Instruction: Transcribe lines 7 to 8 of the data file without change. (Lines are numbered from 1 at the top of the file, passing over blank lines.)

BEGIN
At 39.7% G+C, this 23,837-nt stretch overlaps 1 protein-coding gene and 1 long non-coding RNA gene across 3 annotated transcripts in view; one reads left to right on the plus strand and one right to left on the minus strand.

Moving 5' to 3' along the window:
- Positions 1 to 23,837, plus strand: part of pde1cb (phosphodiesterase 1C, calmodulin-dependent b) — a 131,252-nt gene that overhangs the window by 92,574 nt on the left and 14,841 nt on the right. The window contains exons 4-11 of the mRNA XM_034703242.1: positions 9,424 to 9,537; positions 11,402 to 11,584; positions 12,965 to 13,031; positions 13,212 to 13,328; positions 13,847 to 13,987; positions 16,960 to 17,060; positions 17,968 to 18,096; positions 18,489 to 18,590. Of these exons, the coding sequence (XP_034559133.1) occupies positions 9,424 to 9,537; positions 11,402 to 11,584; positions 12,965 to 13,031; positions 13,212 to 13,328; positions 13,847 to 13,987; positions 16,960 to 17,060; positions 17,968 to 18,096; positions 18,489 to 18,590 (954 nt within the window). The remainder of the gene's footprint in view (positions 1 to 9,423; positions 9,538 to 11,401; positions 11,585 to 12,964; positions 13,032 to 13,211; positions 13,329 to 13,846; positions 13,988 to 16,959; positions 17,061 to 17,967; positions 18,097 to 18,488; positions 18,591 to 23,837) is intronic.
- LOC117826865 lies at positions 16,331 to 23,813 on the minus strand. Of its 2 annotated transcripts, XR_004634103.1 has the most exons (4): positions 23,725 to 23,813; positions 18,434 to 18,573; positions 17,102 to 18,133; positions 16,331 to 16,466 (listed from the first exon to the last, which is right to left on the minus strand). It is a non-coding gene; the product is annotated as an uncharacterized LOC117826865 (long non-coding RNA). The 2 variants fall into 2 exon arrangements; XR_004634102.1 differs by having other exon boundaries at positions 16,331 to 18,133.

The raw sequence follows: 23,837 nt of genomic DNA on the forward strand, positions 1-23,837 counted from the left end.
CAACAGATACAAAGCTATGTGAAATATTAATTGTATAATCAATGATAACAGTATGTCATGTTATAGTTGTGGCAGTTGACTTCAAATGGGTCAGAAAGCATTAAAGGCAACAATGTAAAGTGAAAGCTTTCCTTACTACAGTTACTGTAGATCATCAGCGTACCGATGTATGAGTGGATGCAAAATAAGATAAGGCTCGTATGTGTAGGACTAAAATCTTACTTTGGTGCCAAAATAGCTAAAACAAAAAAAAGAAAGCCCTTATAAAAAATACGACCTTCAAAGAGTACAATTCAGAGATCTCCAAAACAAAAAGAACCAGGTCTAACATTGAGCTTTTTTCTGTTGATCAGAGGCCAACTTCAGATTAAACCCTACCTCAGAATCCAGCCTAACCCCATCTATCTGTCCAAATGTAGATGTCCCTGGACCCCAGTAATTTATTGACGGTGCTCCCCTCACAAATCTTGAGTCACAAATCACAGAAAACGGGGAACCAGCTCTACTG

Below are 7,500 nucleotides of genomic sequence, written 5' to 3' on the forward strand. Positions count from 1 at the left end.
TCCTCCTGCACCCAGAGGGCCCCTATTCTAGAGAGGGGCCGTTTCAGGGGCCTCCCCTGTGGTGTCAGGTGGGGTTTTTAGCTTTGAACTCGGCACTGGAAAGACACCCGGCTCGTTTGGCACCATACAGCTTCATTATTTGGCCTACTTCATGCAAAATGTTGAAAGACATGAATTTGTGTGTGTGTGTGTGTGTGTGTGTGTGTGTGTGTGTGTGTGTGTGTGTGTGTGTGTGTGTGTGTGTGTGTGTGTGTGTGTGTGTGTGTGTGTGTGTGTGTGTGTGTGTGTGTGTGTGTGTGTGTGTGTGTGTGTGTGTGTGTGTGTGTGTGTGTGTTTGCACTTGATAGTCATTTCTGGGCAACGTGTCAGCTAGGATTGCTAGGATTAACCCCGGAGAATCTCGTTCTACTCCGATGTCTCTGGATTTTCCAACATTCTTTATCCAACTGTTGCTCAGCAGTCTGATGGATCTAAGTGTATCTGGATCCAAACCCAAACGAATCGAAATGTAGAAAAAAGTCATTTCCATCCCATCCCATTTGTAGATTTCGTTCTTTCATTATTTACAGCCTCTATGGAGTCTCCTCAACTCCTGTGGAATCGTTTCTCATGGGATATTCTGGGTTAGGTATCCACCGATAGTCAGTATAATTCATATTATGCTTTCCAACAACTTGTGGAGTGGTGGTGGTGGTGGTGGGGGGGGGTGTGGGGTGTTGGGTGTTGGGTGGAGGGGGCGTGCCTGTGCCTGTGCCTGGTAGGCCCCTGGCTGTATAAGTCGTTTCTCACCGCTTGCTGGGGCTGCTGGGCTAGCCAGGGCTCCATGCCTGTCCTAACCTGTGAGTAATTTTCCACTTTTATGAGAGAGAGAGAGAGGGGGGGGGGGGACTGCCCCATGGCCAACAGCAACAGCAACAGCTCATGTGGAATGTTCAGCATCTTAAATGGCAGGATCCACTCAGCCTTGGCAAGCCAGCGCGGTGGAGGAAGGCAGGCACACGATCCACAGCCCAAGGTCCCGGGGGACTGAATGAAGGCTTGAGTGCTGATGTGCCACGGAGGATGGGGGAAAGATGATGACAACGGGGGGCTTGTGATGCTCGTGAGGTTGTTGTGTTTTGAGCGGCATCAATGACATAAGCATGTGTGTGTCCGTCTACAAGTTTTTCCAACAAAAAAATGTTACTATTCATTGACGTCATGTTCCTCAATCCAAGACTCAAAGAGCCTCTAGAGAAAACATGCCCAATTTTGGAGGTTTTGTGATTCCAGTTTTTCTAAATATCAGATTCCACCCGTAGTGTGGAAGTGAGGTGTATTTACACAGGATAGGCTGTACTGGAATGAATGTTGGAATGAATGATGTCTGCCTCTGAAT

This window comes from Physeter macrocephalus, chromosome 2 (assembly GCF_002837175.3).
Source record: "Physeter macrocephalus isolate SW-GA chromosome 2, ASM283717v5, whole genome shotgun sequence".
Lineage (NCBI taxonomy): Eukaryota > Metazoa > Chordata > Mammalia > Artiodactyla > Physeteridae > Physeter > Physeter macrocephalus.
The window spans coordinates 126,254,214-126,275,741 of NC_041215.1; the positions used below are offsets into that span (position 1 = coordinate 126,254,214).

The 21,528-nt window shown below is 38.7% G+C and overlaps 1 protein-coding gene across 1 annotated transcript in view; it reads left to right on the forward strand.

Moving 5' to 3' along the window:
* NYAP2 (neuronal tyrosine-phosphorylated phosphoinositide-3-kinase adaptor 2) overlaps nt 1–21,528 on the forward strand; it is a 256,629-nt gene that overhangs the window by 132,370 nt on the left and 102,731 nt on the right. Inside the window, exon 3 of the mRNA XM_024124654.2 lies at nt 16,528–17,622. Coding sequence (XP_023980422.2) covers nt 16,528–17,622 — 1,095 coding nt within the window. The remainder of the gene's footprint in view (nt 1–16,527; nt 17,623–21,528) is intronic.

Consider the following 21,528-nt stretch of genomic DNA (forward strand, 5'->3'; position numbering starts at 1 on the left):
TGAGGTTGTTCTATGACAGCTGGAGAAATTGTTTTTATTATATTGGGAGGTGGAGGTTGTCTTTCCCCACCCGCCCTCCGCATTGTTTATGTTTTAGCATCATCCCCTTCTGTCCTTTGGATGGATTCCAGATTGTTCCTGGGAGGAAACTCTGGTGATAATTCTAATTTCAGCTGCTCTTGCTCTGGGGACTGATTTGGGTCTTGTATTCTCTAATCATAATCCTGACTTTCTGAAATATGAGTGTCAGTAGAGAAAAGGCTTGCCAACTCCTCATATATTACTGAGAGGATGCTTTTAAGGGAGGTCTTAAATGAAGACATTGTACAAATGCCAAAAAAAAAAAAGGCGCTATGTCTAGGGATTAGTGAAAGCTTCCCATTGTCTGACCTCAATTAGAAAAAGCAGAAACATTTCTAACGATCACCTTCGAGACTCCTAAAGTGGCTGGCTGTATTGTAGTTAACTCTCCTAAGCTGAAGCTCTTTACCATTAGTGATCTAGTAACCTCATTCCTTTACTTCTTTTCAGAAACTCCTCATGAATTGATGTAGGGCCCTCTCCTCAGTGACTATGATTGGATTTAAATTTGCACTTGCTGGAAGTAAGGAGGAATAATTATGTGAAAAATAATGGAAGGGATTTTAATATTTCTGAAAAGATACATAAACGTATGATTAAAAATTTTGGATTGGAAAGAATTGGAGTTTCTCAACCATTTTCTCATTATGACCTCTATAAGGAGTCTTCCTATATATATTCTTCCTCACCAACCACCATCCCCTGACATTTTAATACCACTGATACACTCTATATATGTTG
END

Below are 7,500 nucleotides of genomic sequence, written 5' to 3' on the forward strand. Positions count from 1 at the left end.
TCCTCCTGCACCCAGAGGGCCCCTATTCTAGAGAGGGGCCGTTTCAGGGGCCTCCCCTGTGGTGTCAGGTGGGGTTTTTAGCTTTGAACTCGGCACTGGAAAGACACCCGGCTCGTTTGGCACCATACAGCTTCATTATTTGGCCTACTTCATGCAAAATGTTGAAAGACATGAATTTGTGTGTGTGTGTGTGTGTGTGTGTGTGTGTGTGTGTGTGTGTGTGTGTGTGTGTGTGTGTGTGTGTGTGTGTGTGTGTGTGTGTGTGTGTGTGTGTGTGTGTGTGTGTGTGTGTGTGTGTGTGTGTGTGTGTGTGTGTGTGTGTGTGTGTGTGTGTTTGCACTTGATAGTCATTTCTGGGCAACGTGTCAGCTAGGATTGCTAGGATTAACCCCGGAGAATCTCGTTCTACTCCGATGTCTCTGGATTTTCCAACATTCTTTATCCAACTGTTGCTCAGCAGTCTGATGGATCTAAGTGTATCTGGATCCAAACCCAAACGAATCGAAATGTAGAAAAAAGTCATTTCCATCCCATCCCATTTGTAGATTTCGTTCTTTCATTATTTACAGCCTCTATGGAGTCTCCTCAACTCCTGTGGAATCGTTTCTCATGGGATATTCTGGGTTAGGTATCCACCGATAGTCAGTATAATTCATATTATGCTTTCCAACAACTTGTGGAGTGGTGGTGGTGGTGGTGGGGGGGGGTGTGGGGTGTTGGGTGTTGGGTGGAGGGGGCGTGCCTGTGCCTGTGCCTGGTAGGCCCCTGGCTGTATAAGTCGTTTCTCACCGCTTGCTGGGGCTGCTGGGCTAGCCAGGGCTCCATGCCTGTCCTAACCTGTGAGTAATTTTCCACTTTTATGAGAGAGAGAGAGAGGGGGGGGGGGGACTGCCCCATGGCCAACAGCAACAGCAACAGCTCATGTGGAATGTTCAGCATCTTAAATGGCAGGATCCACTCAGCCTTGGCAAGCCAGCGCGGTGGAGGAAGGCAGGCACACGATCCACAGCCCAAGGTCCCGGGGGACTGAATGAAGGCTTGAGTGCTGATGTGCCACGGAGGATGGGGGAAAGATGATGACAACGGGGGGCTTGTGATGCTCGTGAGGTTGTTGTGTTTTGAGCGGCATCAATGACATAAGCATGTGTGTGTCCGTCTACAAGTTTTTCCAACAAAAAAATGTTACTATTCATTGACGTCATGTTCCTCAATCCAAGACTCAAAGAGCCTCTAGAGAAAACATGCCCAATTTTGGAGGTTTTGTGATTCCAGTTTTTCTAAATATCAGATTCCACCCGTAGTGTGGAAGTGAGGTGTATTTACACAGGATAGGCTGTACTGGAATGAATGTTGGAATGAATGATGTCTGCCTCTGAAT